Wednesday, January 21, 2009

The Purebred Dog (Part 1): From Wolf to Woof

As mentioned here, I've been toying with the idea of doing a series of blog entries regarding the purebred dog and the current controversies surrounding it. Already, as I write, I've changed my proposed order of posts and comments, so bear with me! Thinking about the purebred dog and how to approach some topics I know I want to cover, I decided that the best place to start would be at the beginning. If we are all on the same page history-wise, it will make some of my other views on the topic easier to explain and justify.

So, the beginning...of the dog! A long-held popular belief regarding the origins of our domestic dog is currently being challenged. Most of us (along with our parents, and their parents, and so on) likely grew up believing the idea that the dog first entered the lives of our prehistoric ancestors in the form of wolf pups raised by the early humans. These pups, raised by humans, lost their wild nature and became accustomed to humans, their subsequent offspring following a similar pattern. These tamed wolves eventually helped humans by alerting them to danger, guarding the village and herding livestock. Tada! Behold the domestic dog!

A different theory is gaining momentum in many circles regarding the development of the domestic dog. The idea is that early humans did not domesticate the dog...the dog domesticated itself. Biologists Raymond and Lorna Coppinger are credited by many as the progenitors of this idea and for specifics you can refer to their book. The short version of their theory is as follows:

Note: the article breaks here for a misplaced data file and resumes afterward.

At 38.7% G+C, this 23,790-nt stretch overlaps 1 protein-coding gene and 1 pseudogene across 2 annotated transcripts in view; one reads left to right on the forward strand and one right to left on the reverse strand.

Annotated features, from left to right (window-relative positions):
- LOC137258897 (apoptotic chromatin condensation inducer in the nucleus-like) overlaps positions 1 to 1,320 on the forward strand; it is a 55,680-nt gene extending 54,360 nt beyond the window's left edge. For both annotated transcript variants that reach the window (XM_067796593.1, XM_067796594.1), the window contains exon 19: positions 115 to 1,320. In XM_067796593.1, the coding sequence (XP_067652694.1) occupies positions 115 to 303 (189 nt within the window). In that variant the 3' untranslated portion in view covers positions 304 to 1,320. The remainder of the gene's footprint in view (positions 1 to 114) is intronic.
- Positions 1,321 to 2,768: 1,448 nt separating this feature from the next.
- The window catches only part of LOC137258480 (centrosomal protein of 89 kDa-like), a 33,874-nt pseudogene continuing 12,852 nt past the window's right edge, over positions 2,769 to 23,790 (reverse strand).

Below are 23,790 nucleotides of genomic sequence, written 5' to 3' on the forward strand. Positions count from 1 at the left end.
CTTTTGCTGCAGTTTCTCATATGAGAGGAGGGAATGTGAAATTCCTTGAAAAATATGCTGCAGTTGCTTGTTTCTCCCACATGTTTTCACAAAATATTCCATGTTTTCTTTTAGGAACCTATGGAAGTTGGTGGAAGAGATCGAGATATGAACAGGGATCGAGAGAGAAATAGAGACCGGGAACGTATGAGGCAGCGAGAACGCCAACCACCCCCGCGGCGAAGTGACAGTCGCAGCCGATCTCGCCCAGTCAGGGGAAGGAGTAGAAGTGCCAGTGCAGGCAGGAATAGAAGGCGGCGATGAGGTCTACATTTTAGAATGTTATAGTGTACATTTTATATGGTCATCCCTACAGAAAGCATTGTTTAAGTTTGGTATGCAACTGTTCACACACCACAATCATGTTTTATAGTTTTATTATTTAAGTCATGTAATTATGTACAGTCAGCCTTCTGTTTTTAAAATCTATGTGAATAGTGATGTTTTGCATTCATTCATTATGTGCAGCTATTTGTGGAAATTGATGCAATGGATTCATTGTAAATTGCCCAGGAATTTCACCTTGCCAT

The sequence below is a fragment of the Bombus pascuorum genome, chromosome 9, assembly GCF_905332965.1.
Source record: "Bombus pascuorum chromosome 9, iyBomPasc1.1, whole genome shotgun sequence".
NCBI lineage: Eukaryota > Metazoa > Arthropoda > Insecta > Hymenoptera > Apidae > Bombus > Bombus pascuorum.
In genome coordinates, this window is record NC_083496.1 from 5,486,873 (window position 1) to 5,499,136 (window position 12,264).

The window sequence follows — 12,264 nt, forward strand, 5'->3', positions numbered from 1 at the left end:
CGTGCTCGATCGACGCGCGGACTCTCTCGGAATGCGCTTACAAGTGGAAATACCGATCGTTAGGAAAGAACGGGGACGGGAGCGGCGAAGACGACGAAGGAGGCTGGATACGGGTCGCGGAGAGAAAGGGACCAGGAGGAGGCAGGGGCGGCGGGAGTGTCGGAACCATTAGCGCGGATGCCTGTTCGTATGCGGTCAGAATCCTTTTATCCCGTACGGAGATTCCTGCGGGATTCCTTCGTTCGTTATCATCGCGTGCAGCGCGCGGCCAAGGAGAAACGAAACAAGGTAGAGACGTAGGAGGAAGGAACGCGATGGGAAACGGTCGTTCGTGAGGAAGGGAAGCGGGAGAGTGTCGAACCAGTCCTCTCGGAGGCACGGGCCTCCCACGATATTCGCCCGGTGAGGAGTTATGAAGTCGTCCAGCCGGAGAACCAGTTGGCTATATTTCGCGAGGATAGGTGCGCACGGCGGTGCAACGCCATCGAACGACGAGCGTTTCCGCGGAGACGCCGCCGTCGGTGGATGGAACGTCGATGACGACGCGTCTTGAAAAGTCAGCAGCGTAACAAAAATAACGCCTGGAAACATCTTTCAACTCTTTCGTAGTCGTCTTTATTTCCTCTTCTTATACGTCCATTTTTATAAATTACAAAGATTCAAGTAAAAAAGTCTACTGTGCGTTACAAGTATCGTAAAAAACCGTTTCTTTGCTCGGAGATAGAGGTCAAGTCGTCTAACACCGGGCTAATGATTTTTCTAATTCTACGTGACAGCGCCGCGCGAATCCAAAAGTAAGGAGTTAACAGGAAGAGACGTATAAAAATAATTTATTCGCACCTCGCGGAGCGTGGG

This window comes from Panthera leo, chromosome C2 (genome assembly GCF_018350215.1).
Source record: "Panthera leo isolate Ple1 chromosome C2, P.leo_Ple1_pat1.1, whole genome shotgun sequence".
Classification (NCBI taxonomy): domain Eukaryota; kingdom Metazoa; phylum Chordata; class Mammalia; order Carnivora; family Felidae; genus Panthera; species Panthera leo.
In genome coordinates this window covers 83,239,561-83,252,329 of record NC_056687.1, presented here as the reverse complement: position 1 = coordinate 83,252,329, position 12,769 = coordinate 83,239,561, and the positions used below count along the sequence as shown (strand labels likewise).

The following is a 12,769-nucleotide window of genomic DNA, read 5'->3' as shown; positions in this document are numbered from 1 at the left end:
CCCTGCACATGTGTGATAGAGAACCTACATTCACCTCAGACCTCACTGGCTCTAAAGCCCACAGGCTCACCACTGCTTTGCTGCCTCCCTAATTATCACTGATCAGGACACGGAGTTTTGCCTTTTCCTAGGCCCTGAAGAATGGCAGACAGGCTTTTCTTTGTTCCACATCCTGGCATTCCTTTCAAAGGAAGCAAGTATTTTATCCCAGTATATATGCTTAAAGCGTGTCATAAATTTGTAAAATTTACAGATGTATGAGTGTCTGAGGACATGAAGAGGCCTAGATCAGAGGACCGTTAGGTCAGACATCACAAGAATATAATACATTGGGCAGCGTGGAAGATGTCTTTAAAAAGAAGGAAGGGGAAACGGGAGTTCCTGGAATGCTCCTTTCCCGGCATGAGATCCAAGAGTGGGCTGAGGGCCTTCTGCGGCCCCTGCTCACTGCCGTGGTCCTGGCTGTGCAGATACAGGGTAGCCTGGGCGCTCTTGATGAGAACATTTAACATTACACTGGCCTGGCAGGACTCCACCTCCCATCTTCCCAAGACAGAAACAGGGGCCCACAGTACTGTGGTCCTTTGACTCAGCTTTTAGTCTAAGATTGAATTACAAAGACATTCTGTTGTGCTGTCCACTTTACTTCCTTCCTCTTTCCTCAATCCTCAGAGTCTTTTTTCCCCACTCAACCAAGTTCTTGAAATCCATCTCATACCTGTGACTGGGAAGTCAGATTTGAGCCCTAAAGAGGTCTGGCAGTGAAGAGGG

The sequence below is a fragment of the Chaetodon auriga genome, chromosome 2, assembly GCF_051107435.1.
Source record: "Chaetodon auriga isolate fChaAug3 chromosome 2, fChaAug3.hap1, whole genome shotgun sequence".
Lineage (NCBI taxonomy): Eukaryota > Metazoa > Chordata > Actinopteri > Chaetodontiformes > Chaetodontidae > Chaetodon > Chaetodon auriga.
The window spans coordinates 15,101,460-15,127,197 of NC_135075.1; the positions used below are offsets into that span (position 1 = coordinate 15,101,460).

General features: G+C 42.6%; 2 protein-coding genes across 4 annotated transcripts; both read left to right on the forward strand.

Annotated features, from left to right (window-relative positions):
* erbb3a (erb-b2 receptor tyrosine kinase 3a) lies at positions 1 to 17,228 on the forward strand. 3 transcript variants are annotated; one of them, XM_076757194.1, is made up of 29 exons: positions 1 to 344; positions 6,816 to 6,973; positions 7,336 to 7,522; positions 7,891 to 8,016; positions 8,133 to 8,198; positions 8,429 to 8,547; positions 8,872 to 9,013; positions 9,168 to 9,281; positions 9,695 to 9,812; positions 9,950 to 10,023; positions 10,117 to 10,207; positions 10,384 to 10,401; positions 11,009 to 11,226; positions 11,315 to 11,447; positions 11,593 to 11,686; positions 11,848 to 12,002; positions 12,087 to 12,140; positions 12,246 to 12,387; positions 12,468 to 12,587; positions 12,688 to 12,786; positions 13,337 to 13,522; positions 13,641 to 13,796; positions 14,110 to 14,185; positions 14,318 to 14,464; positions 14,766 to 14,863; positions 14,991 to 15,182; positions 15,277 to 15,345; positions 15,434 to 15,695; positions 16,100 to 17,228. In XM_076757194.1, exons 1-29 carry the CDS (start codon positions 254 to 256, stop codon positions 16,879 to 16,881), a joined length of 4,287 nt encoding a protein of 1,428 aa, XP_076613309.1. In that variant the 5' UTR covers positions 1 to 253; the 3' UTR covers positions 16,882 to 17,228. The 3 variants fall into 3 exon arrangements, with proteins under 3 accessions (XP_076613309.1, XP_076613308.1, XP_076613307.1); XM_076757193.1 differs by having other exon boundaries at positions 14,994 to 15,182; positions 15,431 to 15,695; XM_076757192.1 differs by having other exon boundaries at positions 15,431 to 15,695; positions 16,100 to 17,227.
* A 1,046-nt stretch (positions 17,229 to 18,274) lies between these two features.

The early domestic dog can be first found in the same fossil layers where humans were abandoning purely nomadic lifestyles to the development of more stationary communities. With these early communities came the "invention" of the trash heap. And wolves, being the opportunistic and adaptable creatures that they are, would happily scavenge in these trash piles for food. In a hunting pack situation, the strongest and most cunning animal is the most successful because they control the resources and who gets the best part of the kill. However, on the trash pile, that dynamic changes. The animal that gets the access to the freshest and largest amount of edible garbage is the animal that has the most tolerance for humans. This animal is said to have the smallest "flight distance." A wolf that doesn't leave the trash pile until a human gets 50 yards from him will get more access to better food then the wolf that bolts when a human gets within 100 yards of him. The shorter the flight distance, the more food that wolf would get and the more successful he would be.

This theory is supported by a famous study that was conducted on a fox fur farm in Russia. Click here for a link to a good article on the topic. The short version is that a biologist at a fur farm in Russia wanted to develop a line of foxes that withstood the stresses of captivity better than most foxes did. He began testing foxes by sticking a large glove into their cages. Foxes that tolerated the glove were kept in the breeding program. In effect, these were the foxes with the shortest flight distance.

Almost immediately, the foxes produced started to show changes...not only mentally and socially, but physically. The foxes were much more tame, and -- interestingly -- had white markings, and actual anatomical changes to their skull and body structure. It seemed that behavior and anatomy are connected.

This experiment, and others like it, seems to support the notion that the dog domesticated himself. Additionally, it helps explain the facts in the fossil record: the dog appeared from the wolf in an historical blink of the eye. Eventually, people figured out how to bend the very malleable genetic nature of the early domesticated dog to fit their needs.

The series will continue with discussion on the rise of the purebred dog. Stay tuned!

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